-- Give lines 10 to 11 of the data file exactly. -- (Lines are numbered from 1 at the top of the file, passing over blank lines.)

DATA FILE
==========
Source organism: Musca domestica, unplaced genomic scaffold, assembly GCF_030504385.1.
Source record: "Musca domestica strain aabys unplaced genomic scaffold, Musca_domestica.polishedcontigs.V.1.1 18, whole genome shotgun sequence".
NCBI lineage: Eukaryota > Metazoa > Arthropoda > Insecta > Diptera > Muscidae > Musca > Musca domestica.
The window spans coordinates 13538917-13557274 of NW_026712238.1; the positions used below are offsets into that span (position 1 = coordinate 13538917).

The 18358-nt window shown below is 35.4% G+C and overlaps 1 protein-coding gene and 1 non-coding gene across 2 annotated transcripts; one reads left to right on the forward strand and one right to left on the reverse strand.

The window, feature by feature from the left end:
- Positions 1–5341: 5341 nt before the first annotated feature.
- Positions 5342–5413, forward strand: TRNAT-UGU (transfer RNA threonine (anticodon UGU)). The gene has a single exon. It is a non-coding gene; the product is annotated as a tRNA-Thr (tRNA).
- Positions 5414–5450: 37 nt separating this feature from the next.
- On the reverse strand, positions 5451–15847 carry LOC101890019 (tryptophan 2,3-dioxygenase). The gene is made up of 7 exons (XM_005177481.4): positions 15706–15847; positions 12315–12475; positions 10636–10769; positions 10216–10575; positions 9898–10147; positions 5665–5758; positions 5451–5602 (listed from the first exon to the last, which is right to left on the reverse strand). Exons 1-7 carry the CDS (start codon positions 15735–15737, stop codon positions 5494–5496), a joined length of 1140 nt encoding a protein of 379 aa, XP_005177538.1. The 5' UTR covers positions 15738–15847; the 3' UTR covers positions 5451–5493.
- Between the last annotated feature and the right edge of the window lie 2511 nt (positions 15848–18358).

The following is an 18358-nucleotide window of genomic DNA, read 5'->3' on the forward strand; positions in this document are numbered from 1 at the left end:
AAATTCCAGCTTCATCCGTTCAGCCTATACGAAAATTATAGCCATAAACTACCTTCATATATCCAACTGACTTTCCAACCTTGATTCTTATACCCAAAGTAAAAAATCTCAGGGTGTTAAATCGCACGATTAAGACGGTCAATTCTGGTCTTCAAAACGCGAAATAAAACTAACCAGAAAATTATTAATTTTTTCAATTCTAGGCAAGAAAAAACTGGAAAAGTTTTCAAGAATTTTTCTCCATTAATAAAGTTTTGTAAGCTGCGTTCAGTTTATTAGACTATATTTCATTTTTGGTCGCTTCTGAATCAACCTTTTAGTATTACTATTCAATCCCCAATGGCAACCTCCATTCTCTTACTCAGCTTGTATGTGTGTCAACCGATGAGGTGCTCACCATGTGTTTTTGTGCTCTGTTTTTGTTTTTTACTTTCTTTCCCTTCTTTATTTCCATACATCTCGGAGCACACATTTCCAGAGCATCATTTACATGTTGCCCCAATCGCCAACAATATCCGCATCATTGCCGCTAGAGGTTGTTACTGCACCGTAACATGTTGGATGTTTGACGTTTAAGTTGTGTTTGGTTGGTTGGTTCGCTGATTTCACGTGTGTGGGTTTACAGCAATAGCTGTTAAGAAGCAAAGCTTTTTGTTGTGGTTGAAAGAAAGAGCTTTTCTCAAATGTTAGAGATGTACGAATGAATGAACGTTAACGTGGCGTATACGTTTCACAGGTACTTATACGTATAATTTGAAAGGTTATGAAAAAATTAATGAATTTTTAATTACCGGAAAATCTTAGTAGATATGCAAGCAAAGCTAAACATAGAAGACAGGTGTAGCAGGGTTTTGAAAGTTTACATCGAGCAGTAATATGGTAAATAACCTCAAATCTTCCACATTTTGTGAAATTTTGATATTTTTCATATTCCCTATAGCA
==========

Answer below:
- On the reverse strand, positions 5451–15847 carry LOC101890019 (tryptophan 2,3-dioxygenase). The gene is made up of 7 exons (XM_005177481.4): positions 15706–15847; positions 12315–12475; positions 10636–10769; positions 10216–10575; positions 9898–10147; positions 5665–5758; positions 5451–5602 (listed from the first exon to the last, which is right to left on the reverse strand). Exons 1-7 carry the CDS (start codon positions 15735–15737, stop codon positions 5494–5496), a joined length of 1140 nt encoding a protein of 379 aa, XP_005177538.1. The 5' UTR covers positions 15738–15847; the 3' UTR covers positions 5451–5493.
- Between the last annotated feature and the right edge of the window lie 2511 nt (positions 15848–18358).